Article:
Birch: Among the wide assortment of deciduous trees, the birch or betula is one of the most attractive. A variety of birch trees is found in different places across the globe and all these trees have one thing in common - they are all very poised as well as elegant. Besides, all birch trees have a light and subtle covering. The leaves of birch tree have a light green color during spring and it turns to golden in fall. The bark of this tree is also very beautiful. When grown among magnolias, birch trees look excellent. However, you need to always bear in mind that birch trees are great feeders and need to be provided with nutrients on a regular basis with a view to stop them from encroaching upon the foods of other plants growing in the vicinity.

Cornus: Cornus florida as well as its cultivars are beautiful trees that have their origin in North America. Also known as dogwood, they grow up to a height of anything between 15 feet and 20 feet (4.5 meters to 6 meters). These small trees bear attractive "bracts" whose appearance is similar to wide-open white, pink, pinkish-red and red blooms that come in simple designs. The flowers of Cornus florida are immensely beautiful and enjoyable and remain on the bare branches of the tree for several weeks. After the flowering is over, the branches are adorned by wonderful colored leaves whose hues vary from different shades of red, changing from oranges to yellows, subject to the cultivar. The leaves of a number of cornus are variegated and their fall display is all the more stunning. This is mainly because variegation offers additional color diversity on every cornus tree. The trees develop small knob-like buds that remind one of the facts that they will not have to wait for long for the spring blooms.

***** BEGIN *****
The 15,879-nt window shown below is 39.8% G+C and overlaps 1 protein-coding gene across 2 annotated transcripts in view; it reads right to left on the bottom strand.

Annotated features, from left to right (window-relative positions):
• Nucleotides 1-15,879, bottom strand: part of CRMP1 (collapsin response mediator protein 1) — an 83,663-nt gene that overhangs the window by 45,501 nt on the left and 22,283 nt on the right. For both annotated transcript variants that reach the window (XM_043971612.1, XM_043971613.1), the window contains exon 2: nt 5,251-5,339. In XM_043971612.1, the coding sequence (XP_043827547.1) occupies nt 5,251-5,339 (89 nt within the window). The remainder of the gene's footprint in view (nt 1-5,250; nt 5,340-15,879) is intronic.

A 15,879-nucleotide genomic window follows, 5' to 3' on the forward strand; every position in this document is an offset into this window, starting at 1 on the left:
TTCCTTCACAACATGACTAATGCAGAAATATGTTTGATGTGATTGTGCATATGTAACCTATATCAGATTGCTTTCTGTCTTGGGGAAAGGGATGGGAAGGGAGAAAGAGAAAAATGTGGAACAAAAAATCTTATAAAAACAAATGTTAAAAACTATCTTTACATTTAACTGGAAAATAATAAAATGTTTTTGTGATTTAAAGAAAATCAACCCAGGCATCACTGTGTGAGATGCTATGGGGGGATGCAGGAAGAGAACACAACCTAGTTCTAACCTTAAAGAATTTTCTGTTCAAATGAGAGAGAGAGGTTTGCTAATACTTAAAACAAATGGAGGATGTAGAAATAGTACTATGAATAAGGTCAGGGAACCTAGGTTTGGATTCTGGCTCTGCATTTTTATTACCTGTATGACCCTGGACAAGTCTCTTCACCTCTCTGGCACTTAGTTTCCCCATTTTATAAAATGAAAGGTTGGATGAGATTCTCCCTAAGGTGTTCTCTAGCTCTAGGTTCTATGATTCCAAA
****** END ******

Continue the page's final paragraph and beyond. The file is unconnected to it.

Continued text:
Maples: Maples are also excellent small companion trees for magnolias. They grow up to a height of anything between 15 feet and 25 feet (4.5 meters and 7.5 meters). You can choose from various types of maples, including the Japanese maple (botanical name Acer palmatum), its variety A. p. dissectum as well as A. japonica species and its cultivars.

You may also grow the weeping maples, which are loved all over the world, as companion plants for magnolias. In fact, they will look very attractive when grown facing the magnolias. The flowers of weeping maples come in different colors - green, red and even variegated hues, appearing on standards whose heights vary. Any of these maples can be grown as good companion plants for your magnolias. However, while growing maples, you should bear in mind that though these plants are quite hardy, they are unable to endure strong winds. Therefore, you need to select appropriate locations for these trees.

Magnolias
History of magnolias
Propagation of magnolias
Cultivation of magnolias
Magnolia's pests and diseases
Symptoms and possible causes of magnolia diseases